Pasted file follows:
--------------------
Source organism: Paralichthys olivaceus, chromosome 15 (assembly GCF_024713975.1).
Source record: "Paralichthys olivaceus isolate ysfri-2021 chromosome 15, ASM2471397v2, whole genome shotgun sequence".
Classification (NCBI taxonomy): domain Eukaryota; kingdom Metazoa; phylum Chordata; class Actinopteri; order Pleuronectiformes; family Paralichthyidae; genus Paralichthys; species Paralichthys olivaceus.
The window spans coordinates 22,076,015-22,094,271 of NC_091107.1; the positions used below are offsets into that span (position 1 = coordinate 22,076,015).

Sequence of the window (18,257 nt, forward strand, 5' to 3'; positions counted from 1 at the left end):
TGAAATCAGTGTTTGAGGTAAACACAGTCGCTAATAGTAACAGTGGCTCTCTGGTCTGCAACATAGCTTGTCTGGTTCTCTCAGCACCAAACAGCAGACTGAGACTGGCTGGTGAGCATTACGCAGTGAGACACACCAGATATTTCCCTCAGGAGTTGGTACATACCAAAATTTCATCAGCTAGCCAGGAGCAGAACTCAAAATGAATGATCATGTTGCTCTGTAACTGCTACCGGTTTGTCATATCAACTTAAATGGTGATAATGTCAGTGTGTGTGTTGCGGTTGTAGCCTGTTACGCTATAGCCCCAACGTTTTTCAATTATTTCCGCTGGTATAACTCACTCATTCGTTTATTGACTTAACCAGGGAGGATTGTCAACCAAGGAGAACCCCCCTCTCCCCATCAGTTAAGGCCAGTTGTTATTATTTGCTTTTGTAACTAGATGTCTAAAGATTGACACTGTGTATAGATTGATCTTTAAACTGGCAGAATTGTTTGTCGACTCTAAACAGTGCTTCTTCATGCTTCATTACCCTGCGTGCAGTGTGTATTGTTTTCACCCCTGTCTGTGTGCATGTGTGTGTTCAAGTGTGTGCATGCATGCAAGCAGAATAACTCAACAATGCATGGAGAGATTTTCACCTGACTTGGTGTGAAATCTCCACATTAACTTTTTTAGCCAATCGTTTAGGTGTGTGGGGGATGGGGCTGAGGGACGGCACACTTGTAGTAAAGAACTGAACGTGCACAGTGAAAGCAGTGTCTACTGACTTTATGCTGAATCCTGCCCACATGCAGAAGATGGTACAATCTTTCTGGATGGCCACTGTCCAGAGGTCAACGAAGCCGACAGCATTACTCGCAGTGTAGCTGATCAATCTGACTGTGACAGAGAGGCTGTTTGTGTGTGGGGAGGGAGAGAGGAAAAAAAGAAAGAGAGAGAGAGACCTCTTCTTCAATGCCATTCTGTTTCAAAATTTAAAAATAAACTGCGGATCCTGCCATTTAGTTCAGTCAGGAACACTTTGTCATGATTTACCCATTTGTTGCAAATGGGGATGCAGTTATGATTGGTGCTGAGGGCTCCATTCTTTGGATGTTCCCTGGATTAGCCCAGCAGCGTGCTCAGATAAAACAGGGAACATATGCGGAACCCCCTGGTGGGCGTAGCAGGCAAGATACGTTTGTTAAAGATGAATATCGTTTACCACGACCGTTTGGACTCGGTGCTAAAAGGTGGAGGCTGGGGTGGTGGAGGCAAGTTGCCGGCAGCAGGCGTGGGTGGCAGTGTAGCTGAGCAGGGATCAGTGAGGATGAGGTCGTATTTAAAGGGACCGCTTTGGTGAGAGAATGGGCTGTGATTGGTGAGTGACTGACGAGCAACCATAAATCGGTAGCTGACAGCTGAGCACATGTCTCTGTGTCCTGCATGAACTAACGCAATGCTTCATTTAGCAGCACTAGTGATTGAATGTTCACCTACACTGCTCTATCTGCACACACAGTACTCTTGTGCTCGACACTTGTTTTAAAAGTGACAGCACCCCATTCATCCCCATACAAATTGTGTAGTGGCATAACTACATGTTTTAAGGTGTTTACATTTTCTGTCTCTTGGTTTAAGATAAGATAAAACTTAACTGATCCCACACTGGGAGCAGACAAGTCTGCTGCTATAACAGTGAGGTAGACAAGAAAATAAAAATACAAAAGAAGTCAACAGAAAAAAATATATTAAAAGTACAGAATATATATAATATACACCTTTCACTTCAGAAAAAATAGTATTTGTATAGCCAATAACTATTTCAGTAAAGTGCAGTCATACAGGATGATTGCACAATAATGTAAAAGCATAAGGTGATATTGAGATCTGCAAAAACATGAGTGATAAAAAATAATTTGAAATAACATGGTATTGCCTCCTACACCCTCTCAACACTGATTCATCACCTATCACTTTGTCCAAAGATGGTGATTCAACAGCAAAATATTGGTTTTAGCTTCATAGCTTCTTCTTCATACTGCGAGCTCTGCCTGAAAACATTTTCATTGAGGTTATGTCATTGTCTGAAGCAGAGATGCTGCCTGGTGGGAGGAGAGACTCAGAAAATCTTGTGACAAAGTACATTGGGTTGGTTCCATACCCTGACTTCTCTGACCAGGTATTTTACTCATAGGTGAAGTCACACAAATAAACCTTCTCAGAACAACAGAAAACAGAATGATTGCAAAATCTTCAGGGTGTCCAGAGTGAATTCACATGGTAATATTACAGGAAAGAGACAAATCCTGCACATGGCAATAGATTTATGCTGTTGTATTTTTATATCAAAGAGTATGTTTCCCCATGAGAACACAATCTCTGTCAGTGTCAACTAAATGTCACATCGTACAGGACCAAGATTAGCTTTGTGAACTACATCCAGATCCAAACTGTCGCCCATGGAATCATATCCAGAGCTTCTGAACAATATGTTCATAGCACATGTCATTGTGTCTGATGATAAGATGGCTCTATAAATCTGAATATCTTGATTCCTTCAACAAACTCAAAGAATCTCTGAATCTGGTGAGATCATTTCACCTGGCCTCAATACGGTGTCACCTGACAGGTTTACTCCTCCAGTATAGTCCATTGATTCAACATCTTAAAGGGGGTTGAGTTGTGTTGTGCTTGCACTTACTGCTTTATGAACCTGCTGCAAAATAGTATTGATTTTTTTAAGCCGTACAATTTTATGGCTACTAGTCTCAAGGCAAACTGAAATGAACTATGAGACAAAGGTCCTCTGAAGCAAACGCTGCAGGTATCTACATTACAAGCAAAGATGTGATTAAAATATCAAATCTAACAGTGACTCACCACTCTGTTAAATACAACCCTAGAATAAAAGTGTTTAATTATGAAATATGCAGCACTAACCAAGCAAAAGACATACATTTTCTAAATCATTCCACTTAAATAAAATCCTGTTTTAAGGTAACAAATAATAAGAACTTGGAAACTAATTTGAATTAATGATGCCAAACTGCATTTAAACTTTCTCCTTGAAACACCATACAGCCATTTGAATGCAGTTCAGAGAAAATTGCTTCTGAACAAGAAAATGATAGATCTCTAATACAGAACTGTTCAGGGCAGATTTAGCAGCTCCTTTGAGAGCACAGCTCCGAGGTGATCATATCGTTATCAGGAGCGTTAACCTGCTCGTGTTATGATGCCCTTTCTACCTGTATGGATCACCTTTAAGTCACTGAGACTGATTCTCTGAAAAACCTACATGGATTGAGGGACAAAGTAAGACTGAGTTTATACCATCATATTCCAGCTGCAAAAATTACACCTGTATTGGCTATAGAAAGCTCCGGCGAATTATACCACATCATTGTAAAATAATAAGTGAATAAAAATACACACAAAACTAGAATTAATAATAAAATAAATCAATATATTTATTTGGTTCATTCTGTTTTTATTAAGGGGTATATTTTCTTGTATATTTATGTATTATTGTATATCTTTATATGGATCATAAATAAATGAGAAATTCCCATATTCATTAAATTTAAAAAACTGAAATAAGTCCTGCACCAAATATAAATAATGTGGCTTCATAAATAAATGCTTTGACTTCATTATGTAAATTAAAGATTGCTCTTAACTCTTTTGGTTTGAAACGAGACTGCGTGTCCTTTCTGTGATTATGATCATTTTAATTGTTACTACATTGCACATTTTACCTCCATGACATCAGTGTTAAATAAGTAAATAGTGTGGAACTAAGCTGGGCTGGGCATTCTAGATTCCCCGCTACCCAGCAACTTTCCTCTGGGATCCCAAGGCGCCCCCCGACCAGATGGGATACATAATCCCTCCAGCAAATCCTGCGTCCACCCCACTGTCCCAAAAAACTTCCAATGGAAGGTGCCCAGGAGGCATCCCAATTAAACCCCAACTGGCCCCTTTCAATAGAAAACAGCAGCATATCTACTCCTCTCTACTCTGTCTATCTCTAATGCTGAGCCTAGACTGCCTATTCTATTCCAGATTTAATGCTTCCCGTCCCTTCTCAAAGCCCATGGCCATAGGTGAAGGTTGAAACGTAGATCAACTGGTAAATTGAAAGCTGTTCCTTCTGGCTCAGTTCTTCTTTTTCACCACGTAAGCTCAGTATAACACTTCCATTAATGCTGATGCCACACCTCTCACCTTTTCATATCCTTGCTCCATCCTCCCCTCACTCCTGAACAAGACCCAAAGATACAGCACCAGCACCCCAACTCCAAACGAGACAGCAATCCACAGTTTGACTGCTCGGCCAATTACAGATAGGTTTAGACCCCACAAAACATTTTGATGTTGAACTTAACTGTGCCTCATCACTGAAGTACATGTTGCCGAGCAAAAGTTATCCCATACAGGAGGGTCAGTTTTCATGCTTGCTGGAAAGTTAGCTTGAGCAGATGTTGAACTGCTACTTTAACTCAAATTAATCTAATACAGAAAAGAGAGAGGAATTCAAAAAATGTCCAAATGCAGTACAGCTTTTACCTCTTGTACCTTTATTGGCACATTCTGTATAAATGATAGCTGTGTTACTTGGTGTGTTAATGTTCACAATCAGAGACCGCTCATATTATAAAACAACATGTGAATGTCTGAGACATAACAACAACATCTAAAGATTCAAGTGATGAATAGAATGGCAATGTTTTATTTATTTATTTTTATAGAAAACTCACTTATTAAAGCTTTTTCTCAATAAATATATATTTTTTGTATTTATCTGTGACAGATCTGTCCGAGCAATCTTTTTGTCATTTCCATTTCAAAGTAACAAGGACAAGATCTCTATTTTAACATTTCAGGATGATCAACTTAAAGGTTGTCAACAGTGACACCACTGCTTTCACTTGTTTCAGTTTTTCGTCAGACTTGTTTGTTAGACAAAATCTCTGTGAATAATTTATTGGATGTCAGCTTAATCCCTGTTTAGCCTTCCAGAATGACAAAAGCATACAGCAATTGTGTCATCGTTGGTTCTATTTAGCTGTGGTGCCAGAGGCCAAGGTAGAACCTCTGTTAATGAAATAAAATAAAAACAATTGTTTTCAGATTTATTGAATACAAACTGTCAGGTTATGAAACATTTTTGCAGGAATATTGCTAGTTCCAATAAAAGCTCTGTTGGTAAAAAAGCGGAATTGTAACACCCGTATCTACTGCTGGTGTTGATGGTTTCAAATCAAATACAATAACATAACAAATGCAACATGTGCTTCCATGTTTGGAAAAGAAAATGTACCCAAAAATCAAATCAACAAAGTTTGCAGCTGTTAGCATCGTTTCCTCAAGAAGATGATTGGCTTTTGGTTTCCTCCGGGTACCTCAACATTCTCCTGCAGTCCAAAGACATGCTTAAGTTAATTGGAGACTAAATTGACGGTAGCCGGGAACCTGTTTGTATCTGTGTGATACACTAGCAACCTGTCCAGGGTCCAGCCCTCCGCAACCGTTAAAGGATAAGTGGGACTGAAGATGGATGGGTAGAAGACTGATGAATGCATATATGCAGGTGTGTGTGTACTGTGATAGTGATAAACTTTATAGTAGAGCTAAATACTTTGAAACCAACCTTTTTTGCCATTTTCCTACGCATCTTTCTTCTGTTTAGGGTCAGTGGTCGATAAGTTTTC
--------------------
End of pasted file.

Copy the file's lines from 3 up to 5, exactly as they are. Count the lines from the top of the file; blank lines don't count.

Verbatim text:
Classification (NCBI taxonomy): domain Eukaryota; kingdom Metazoa; phylum Chordata; class Actinopteri; order Pleuronectiformes; family Paralichthyidae; genus Paralichthys; species Paralichthys olivaceus.
The window spans coordinates 22,076,015-22,094,271 of NC_091107.1; the positions used below are offsets into that span (position 1 = coordinate 22,076,015).

Sequence of the window (18,257 nt, forward strand, 5' to 3'; positions counted from 1 at the left end):